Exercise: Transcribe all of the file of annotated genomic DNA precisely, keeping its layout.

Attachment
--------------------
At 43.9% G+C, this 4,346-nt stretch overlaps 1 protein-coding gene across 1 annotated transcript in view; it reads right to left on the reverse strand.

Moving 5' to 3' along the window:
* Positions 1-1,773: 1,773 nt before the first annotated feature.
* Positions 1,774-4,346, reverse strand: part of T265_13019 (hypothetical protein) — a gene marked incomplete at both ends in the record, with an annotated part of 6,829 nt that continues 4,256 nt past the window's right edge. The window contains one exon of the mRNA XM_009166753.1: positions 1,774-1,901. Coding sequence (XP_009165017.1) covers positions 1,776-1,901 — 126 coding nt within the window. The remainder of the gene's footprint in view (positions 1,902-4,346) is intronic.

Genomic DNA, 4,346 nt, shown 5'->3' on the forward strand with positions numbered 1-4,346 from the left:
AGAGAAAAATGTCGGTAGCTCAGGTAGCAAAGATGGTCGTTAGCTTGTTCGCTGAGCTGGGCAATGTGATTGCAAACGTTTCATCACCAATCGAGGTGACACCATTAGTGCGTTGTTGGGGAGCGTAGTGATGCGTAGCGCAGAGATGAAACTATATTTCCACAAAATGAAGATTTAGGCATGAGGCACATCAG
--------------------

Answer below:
At 43.9% G+C, this 4,346-nt stretch overlaps 1 protein-coding gene across 1 annotated transcript in view; it reads right to left on the reverse strand.

Moving 5' to 3' along the window:
* Positions 1-1,773: 1,773 nt before the first annotated feature.
* Positions 1,774-4,346, reverse strand: part of T265_13019 (hypothetical protein) — a gene marked incomplete at both ends in the record, with an annotated part of 6,829 nt that continues 4,256 nt past the window's right edge. The window contains one exon of the mRNA XM_009166753.1: positions 1,774-1,901. Coding sequence (XP_009165017.1) covers positions 1,776-1,901 — 126 coding nt within the window. The remainder of the gene's footprint in view (positions 1,902-4,346) is intronic.

Genomic DNA, 4,346 nt, shown 5'->3' on the forward strand with positions numbered 1-4,346 from the left:
AGAGAAAAATGTCGGTAGCTCAGGTAGCAAAGATGGTCGTTAGCTTGTTCGCTGAGCTGGGCAATGTGATTGCAAACGTTTCATCACCAATCGAGGTGACACCATTAGTGCGTTGTTGGGGAGCGTAGTGATGCGTAGCGCAGAGATGAAACTATATTTCCACAAAATGAAGATTTAGGCATGAGGCACATCAG